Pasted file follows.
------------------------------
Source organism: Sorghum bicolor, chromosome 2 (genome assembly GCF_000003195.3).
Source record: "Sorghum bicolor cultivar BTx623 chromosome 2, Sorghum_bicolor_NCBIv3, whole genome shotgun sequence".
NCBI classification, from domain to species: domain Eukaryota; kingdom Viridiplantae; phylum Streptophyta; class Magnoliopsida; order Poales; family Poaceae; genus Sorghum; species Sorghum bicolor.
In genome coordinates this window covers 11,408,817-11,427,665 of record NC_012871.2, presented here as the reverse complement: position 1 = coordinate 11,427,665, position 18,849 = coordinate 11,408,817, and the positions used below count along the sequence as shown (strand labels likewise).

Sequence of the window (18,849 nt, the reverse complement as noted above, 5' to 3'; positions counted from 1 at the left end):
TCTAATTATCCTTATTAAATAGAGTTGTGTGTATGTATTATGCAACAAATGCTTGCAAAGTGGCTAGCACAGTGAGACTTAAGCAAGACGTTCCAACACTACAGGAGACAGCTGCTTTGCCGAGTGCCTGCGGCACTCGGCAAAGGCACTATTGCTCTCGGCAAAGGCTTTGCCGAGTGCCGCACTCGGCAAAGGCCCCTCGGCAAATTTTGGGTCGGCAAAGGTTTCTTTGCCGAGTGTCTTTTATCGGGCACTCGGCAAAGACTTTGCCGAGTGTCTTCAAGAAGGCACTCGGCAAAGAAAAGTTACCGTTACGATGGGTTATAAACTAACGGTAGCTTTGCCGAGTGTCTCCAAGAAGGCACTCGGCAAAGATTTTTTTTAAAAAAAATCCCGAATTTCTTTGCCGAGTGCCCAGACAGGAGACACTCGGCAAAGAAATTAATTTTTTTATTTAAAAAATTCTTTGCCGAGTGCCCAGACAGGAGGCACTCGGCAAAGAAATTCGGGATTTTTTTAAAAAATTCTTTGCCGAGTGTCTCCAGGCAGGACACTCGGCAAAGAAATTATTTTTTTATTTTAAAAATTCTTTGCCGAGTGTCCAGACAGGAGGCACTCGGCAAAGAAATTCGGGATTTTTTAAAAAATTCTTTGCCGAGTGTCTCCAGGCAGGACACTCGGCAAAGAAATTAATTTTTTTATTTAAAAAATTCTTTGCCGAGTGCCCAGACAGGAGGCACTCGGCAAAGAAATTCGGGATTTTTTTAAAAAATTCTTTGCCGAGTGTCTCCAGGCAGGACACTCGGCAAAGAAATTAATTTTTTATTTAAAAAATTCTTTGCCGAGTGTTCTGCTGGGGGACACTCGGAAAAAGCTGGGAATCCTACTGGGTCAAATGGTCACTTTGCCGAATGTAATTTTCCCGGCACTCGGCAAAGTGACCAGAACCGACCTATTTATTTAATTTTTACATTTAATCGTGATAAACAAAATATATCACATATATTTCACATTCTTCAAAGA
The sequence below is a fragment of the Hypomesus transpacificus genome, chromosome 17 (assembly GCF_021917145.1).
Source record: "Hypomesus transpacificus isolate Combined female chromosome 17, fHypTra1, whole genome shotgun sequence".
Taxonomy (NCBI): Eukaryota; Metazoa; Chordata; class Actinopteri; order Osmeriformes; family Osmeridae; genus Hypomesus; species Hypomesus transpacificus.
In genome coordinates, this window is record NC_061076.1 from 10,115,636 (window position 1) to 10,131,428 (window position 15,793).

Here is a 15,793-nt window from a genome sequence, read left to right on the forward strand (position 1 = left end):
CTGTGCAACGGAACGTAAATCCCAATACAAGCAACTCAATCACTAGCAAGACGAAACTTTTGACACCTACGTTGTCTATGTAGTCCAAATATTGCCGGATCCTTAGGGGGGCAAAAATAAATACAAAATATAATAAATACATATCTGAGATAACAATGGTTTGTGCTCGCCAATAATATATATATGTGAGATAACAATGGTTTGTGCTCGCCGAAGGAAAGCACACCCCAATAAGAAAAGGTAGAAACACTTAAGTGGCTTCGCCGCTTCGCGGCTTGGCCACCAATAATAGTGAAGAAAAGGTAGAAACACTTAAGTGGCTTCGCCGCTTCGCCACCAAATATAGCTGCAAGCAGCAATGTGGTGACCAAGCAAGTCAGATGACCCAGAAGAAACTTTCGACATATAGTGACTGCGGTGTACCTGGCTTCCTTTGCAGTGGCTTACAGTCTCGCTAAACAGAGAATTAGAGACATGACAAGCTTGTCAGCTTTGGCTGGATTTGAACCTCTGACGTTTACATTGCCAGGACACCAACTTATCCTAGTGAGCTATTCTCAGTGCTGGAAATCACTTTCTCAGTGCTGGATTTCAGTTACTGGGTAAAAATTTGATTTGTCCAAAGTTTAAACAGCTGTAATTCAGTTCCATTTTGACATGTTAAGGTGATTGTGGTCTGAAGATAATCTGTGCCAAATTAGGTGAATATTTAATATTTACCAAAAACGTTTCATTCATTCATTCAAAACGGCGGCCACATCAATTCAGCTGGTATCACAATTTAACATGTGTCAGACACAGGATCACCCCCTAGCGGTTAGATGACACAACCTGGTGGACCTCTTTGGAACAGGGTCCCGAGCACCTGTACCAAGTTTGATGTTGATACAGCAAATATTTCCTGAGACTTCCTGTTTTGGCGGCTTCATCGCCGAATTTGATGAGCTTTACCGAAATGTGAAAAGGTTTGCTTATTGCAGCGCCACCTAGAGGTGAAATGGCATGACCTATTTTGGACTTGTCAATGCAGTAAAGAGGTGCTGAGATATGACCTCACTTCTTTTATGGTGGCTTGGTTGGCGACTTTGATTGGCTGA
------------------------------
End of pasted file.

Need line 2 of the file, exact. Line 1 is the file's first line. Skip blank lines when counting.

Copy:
Source record: "Sorghum bicolor cultivar BTx623 chromosome 2, Sorghum_bicolor_NCBIv3, whole genome shotgun sequence".